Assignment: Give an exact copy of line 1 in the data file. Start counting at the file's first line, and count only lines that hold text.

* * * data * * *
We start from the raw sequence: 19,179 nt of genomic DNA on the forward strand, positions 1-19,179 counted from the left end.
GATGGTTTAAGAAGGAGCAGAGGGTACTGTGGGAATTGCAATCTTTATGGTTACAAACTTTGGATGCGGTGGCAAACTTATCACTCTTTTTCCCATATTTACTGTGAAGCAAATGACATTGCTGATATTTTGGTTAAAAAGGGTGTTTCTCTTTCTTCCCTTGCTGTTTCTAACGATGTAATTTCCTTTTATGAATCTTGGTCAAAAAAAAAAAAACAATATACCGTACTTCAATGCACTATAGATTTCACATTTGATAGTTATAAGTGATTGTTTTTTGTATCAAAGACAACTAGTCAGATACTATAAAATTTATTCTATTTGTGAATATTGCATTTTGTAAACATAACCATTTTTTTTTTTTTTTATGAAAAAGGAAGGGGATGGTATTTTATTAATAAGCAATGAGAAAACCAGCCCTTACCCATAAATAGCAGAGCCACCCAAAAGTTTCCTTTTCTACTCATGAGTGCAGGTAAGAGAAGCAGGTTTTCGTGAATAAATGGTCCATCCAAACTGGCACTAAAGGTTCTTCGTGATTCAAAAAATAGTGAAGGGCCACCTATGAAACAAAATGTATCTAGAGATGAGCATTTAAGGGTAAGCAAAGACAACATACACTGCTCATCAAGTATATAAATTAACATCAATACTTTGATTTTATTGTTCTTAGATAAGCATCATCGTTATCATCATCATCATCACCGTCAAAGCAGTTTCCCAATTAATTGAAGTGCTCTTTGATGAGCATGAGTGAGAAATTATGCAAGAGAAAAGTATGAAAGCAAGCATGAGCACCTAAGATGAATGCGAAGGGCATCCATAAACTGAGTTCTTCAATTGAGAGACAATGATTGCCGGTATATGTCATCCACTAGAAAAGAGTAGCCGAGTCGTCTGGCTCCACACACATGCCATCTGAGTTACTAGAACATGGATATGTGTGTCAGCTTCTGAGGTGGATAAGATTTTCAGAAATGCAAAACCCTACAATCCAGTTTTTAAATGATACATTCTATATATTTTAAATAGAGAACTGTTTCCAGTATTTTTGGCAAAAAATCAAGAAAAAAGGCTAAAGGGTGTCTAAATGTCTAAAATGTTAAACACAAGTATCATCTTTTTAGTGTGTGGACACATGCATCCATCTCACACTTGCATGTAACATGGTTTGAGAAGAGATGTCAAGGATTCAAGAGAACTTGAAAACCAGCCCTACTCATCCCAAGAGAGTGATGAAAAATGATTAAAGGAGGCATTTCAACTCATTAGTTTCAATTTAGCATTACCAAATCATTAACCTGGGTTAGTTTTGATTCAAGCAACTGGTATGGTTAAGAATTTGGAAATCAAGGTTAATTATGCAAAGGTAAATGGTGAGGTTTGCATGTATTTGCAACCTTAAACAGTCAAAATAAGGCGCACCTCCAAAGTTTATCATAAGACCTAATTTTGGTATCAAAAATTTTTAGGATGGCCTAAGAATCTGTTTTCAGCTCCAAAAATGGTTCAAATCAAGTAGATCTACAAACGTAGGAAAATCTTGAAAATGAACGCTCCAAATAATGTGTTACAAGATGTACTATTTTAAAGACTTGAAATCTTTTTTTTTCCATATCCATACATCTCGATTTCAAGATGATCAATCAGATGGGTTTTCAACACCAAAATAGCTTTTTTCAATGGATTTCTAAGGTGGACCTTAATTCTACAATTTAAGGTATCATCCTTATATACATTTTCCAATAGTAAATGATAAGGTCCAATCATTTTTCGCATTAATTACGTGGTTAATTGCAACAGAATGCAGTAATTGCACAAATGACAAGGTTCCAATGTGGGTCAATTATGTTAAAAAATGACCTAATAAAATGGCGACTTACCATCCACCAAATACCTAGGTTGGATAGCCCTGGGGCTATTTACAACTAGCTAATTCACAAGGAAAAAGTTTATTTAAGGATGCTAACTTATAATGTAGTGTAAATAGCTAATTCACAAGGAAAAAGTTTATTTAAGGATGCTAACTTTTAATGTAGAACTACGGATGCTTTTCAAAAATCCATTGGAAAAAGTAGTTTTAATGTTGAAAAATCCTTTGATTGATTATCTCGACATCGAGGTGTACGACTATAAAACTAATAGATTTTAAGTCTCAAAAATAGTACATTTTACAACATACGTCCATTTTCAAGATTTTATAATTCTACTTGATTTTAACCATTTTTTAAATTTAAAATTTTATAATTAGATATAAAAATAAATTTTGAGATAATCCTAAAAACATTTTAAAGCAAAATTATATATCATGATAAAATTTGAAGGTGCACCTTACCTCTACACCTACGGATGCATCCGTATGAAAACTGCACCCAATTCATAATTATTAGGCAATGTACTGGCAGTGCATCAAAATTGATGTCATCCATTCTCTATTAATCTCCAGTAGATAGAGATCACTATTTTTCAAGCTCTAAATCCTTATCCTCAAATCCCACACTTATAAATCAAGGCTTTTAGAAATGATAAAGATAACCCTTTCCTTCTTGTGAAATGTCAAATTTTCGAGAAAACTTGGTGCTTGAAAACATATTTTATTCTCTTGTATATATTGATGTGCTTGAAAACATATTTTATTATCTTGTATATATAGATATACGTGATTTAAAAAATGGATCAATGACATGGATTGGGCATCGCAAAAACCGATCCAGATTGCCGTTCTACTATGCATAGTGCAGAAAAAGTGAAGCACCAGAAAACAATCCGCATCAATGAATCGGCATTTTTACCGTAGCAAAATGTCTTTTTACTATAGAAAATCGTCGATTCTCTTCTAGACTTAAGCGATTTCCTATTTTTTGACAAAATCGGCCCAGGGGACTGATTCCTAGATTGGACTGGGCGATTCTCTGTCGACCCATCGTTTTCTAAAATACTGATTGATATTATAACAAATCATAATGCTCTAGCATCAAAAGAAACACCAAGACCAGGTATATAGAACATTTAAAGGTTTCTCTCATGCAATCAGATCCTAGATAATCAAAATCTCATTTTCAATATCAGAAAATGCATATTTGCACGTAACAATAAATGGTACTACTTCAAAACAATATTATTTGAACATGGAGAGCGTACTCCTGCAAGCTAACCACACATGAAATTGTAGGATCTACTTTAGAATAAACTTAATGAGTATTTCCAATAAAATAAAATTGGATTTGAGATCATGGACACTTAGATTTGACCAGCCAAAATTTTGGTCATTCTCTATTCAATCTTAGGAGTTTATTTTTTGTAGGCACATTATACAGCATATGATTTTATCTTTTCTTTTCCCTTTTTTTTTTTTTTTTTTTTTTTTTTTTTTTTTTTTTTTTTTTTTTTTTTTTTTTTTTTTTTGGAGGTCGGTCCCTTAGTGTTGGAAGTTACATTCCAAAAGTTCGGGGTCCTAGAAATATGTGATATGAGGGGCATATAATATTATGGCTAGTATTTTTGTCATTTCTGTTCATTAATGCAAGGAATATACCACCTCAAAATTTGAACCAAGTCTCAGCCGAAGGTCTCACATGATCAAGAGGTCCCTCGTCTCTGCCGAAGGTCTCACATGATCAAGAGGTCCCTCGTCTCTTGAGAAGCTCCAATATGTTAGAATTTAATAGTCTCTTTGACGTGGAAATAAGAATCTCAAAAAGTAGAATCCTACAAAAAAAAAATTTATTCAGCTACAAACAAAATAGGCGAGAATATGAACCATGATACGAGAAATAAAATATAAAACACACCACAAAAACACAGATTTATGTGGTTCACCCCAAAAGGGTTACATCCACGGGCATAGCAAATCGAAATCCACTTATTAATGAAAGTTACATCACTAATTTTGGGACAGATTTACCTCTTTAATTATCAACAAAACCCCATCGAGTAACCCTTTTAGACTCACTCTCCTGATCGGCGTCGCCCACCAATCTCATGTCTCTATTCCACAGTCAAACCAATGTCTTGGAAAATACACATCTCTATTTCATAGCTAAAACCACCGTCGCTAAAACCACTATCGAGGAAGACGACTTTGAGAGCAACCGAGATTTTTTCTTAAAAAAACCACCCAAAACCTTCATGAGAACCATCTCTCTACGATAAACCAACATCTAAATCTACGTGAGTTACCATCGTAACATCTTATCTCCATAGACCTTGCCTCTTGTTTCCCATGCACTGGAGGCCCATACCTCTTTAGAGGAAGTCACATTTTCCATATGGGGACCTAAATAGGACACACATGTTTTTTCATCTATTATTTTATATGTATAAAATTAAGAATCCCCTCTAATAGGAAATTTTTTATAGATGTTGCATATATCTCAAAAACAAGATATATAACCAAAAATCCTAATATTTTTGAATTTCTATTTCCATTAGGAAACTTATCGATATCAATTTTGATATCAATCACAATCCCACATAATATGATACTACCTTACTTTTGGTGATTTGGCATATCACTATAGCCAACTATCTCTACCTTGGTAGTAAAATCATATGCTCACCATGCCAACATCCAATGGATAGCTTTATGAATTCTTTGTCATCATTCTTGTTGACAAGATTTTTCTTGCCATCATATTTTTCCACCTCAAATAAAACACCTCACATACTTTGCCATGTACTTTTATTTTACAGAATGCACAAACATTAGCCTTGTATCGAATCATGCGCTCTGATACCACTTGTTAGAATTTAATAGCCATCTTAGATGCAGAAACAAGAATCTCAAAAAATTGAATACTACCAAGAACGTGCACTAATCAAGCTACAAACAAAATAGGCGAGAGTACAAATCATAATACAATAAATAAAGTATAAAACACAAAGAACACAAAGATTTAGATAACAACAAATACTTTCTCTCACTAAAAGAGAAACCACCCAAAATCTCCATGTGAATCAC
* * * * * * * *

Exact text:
We start from the raw sequence: 19,179 nt of genomic DNA on the forward strand, positions 1-19,179 counted from the left end.